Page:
Saturday, December 31, 2011

End of an Era

My humble 5 megapixel Pentax Optio S gave out about three weeks before Christmas.

It was somewhat coincidental; I got the Optio for Christmas in 2004.

I suppose seven years is not bad for a point-and-shoot camera.

Still I'm sad to see it go.

Just about every photo on this site was taken with the Optio - right up until this one.

The odometer turned over on the Optio in August. The next picture after the above ( both shots of Wayne Newton's digs), was IMGPX0001.

I replaced the Optio with a Panasonic Lumix DMC-FH27 which I picked up at Costco for $99.

It seemed like a good price - everything else in its class was going for about $150.

So I spent $100 in 2011 to replace a camera (also purchased at Costco) which cost $300 in 2004.

What's different?

Well, primarily, the Optio had in-camera image effects. There were about nine different effects that could be applied to any image in the camera's memory. The camera would make a copy of the original and then apply the effect.

The Lumix, although lacking the effect application (it will apply effects as pictures are taken, no post-production), has image stabilization and 720p video.

There's a few small things lacking in the Lumix: no histogram on the display, most controls are in the touch-screen, not in buttons. Only two custom controls can be "favorited" to the touch screen as opposed to four for the Optio. But the audio and video are light-years ahead of the Optio.

So, a decently superior camera for a third of the price.


A few more minor nits, in case someone finds this page by searching on the camera model:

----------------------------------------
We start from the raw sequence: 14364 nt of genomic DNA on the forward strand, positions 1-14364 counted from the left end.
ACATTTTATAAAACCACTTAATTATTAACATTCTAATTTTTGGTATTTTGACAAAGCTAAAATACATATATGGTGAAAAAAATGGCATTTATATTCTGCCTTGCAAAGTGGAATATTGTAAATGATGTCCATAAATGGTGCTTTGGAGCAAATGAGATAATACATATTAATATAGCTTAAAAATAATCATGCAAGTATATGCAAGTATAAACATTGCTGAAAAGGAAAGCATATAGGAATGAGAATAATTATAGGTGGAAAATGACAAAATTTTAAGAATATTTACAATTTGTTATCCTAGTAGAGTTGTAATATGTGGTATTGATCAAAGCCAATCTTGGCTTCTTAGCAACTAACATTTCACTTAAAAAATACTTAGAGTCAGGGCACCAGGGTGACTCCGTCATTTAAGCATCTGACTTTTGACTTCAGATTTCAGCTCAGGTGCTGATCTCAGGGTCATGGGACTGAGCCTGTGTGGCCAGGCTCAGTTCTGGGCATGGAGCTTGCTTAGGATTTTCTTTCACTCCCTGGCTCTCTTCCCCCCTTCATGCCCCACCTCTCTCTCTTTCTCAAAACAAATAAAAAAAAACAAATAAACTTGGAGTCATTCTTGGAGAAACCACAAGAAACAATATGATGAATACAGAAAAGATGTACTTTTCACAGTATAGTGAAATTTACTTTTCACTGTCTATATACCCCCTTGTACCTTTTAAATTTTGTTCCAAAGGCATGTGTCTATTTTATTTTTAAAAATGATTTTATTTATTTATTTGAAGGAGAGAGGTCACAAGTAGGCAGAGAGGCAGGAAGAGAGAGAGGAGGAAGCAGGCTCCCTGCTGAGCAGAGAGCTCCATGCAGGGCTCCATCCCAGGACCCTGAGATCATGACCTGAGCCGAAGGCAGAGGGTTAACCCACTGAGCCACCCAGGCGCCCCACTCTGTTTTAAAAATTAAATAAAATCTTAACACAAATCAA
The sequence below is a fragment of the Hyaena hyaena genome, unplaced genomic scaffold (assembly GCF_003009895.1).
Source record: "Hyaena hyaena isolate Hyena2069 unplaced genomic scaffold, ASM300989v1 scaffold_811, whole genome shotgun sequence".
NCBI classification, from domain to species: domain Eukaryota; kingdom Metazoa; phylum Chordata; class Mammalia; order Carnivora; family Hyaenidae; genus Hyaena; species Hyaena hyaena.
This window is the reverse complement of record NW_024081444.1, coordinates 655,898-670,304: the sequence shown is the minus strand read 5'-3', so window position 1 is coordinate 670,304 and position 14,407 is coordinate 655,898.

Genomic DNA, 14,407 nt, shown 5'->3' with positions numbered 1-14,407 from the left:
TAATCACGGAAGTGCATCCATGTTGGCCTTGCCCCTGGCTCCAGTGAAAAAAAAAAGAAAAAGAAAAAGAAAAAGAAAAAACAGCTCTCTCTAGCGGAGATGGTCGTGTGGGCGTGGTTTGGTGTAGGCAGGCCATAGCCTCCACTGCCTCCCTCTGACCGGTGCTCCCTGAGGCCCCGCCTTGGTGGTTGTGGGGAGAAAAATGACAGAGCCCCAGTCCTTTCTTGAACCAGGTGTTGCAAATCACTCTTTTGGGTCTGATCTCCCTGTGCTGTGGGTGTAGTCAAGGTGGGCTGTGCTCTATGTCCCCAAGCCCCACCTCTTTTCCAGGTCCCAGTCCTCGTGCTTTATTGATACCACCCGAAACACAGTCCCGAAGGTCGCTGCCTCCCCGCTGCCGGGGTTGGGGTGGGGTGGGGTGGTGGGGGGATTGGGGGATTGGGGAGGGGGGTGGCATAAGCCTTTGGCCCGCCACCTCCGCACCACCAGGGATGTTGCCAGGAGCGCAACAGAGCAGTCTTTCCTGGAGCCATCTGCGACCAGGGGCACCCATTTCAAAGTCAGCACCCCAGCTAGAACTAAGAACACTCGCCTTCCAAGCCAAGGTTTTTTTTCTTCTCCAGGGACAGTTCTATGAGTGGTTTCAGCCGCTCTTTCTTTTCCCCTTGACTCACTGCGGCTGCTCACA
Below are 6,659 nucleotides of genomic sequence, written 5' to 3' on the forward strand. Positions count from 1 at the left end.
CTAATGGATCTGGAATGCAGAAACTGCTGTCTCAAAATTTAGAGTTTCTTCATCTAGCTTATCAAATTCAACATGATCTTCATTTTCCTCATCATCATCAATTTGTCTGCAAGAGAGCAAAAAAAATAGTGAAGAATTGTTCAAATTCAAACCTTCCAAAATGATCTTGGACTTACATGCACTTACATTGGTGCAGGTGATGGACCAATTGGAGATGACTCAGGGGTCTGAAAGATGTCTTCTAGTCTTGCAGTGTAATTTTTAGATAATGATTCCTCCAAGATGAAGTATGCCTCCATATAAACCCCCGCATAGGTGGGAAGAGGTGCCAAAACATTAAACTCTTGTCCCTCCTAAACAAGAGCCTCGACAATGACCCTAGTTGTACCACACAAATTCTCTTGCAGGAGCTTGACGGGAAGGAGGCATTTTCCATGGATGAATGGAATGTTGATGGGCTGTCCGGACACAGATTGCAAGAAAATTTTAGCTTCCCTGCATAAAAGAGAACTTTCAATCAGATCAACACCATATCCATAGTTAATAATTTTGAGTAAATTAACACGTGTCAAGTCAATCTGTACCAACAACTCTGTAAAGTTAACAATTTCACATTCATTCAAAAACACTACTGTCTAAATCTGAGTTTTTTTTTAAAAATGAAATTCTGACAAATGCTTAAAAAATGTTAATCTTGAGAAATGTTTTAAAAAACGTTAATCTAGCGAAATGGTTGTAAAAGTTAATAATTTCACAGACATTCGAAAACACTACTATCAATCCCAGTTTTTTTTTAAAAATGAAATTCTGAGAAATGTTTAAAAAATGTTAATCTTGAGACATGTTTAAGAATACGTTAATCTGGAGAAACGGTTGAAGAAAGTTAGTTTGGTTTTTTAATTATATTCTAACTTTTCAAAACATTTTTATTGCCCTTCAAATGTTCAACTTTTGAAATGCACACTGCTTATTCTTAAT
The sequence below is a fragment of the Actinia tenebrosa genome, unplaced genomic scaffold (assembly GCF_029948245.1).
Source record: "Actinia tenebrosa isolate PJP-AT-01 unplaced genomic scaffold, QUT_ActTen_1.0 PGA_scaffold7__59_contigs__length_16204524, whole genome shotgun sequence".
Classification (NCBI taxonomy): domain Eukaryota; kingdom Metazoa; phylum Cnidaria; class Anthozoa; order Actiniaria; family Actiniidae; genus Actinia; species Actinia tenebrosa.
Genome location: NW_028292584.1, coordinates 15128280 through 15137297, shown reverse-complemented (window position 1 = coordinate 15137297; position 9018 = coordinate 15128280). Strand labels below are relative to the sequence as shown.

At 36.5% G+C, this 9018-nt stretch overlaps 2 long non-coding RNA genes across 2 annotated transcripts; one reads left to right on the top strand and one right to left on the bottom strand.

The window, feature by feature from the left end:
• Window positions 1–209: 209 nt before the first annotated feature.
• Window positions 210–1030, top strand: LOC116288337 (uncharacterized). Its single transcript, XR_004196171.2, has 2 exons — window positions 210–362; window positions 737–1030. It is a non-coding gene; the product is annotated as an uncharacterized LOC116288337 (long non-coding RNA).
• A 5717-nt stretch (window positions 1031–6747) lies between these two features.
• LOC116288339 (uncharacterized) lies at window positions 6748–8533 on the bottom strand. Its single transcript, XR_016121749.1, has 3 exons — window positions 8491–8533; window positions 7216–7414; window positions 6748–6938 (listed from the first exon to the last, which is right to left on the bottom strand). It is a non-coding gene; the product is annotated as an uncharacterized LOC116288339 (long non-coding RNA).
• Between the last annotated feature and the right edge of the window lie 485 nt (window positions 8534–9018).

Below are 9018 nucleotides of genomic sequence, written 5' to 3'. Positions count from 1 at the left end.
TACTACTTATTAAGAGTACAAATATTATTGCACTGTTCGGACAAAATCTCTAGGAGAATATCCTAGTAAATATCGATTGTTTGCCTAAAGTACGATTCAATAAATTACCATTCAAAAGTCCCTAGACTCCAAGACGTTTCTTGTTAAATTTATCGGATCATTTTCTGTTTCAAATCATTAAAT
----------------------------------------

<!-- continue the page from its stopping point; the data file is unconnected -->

1 - The display always has at least two icons on it - you cannot view images without those two icons in the way.

2 - and this may be debatable as a detraction - it uses a proprietary rechargeable battery. So, in order to not get left out of juice, you'll have to cough up about $10-20 for an extra battery and be sure and take the charger with you on trips.

3 - The lens always comes out when the camera is turned on. There is no way to select a "view only" mode. (It retracts a few seconds after image viewing is chosen from the touchscreen icon) Other cameras I've had experience with allow you to select "view only", usually by pressing two buttons in tandem, and the lens stays put. This means that simply viewing images will put extra wear on the most mechanically complex parts of the camera.


D said...

Hmm. Are you using the same computer or monitor or car or telephone or spleen that you were using seven years ago?
Technology marches on. You don't expect it to tiptoe daintily forward do you? It's Moore's Law dressed as a goose-stepping stormtrooper.
It's terrifying and wonderful all at once -- a great time to be alive.

Lavi D. said...

Oh you know me...

I get sentimental about crap.


Happy end of the Mayan Calendar Year!

Answering Scum said...

To address D's question...

No, no, yes, no, yes.

It's always a great time to be alive until you're not.

Every now and then when your life gets complicated and the weasels start closing in, the only cure is to load up on heinous chemicals and then drive like a bastard from Hollywood to Las Vegas ... with the music at top volume and at least a pint of ether.

-Hunter S. Thompson

Dedicated to the other side of Las Vegas, namely; the sprawling, mad, incoherent underpinnings of the world's favorite destination.

That, and the occasional ranting about nothing in particular.